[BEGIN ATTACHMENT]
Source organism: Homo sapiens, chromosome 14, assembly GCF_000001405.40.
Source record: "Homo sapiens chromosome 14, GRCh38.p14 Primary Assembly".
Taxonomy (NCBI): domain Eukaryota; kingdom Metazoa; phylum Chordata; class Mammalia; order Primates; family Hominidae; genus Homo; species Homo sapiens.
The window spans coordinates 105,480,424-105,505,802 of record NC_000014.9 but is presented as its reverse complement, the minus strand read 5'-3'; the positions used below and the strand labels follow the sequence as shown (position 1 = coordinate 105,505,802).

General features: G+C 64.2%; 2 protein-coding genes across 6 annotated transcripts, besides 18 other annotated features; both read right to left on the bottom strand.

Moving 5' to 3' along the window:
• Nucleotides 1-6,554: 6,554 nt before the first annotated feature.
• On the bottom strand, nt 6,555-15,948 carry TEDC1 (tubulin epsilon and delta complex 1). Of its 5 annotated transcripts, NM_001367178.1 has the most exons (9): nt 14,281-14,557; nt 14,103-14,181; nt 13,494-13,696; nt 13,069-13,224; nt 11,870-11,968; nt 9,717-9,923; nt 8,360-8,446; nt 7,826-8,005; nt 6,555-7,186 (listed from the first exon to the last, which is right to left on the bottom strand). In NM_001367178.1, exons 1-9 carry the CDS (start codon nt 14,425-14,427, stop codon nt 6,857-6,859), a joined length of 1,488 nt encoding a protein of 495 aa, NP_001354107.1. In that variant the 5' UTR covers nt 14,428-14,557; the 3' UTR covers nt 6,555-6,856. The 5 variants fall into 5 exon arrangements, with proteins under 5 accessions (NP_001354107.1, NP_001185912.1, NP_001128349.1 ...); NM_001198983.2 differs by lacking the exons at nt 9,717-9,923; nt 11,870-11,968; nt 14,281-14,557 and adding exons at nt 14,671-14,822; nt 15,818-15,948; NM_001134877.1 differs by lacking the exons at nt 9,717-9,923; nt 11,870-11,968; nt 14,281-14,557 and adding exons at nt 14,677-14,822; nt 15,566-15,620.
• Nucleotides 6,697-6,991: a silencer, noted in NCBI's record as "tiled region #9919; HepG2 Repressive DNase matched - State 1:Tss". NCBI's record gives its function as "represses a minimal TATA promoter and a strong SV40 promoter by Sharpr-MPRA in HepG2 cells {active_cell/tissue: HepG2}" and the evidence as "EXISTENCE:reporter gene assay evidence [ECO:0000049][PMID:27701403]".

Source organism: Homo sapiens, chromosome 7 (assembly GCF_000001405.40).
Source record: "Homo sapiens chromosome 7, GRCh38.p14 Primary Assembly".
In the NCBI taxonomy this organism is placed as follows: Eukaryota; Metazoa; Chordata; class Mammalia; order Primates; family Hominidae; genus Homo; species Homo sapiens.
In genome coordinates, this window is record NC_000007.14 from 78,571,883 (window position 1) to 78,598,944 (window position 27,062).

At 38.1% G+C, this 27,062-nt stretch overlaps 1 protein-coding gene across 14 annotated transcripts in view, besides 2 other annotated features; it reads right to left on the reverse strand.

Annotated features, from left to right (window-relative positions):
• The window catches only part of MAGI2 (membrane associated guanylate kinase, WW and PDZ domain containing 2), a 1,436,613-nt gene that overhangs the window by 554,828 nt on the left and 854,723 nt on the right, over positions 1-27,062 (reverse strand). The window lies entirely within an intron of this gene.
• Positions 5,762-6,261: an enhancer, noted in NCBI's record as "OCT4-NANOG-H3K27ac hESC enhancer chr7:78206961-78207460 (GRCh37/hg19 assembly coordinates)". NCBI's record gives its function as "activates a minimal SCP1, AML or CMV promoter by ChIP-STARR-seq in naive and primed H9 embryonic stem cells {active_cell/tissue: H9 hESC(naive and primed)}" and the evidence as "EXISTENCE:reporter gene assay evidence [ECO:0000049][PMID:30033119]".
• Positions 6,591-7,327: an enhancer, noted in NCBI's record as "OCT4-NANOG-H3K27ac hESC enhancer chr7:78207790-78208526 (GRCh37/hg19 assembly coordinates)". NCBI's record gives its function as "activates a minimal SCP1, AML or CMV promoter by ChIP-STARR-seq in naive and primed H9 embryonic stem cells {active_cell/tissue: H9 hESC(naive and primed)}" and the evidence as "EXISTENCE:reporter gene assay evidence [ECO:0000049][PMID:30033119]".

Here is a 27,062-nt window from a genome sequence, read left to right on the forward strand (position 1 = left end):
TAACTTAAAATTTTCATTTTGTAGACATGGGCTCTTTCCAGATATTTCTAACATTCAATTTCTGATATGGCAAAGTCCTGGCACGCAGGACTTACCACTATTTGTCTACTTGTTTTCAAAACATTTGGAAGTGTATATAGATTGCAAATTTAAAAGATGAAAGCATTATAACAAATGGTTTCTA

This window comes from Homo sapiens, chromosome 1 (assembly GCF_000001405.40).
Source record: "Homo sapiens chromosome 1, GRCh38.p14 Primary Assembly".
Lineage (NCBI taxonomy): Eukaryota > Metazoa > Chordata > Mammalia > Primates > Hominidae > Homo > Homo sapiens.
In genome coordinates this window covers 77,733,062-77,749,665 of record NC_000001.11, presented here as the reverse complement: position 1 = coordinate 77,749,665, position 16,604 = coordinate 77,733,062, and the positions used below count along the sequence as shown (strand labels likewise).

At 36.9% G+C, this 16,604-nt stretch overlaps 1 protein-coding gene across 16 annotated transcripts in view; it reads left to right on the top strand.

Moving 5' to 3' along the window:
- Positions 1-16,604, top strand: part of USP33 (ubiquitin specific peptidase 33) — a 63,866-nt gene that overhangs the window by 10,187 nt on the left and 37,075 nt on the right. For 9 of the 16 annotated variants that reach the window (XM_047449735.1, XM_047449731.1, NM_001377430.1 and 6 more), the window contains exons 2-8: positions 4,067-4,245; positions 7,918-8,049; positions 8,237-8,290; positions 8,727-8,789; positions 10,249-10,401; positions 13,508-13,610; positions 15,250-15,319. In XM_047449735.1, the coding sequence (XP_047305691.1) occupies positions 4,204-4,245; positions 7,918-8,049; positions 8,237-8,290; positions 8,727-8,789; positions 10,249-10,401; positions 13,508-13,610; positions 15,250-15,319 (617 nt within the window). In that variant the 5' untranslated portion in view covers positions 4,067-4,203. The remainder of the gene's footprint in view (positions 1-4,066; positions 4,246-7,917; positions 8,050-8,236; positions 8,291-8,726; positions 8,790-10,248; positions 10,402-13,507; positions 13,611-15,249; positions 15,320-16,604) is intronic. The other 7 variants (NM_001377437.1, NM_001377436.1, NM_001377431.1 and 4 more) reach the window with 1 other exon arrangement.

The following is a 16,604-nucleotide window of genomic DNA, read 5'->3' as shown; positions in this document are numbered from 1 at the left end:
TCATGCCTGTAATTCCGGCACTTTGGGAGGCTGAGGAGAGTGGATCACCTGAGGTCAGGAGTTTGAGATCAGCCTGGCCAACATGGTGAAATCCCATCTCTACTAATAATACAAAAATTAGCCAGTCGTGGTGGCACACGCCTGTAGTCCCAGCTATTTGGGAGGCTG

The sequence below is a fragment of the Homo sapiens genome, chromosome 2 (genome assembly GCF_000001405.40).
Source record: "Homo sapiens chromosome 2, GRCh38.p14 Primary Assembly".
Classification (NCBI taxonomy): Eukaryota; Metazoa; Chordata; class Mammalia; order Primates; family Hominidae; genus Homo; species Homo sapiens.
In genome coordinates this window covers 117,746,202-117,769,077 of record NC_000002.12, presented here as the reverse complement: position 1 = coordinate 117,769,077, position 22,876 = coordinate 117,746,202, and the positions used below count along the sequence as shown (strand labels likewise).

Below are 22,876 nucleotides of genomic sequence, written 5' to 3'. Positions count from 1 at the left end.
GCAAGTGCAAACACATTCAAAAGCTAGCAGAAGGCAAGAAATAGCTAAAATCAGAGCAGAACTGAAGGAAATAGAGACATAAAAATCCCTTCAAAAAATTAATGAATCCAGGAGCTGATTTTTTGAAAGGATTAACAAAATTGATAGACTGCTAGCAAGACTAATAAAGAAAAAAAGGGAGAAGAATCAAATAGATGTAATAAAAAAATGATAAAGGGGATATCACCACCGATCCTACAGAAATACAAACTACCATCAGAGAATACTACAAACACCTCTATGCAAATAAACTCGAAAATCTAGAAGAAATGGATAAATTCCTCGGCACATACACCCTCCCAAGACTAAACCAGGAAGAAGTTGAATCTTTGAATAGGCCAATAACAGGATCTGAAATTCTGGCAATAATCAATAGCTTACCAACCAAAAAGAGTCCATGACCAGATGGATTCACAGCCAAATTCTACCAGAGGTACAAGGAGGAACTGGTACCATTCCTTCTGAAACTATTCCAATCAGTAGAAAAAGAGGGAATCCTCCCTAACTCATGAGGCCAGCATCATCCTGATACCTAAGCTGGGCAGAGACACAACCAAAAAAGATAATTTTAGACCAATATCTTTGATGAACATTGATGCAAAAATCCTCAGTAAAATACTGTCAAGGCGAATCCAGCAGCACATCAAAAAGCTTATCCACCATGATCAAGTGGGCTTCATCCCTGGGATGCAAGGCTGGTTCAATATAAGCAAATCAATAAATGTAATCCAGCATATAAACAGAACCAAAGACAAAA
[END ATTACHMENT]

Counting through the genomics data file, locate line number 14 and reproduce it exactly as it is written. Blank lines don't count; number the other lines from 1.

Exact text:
At 38.1% G+C, this 27,062-nt stretch overlaps 1 protein-coding gene across 14 annotated transcripts in view, besides 2 other annotated features; it reads right to left on the reverse strand.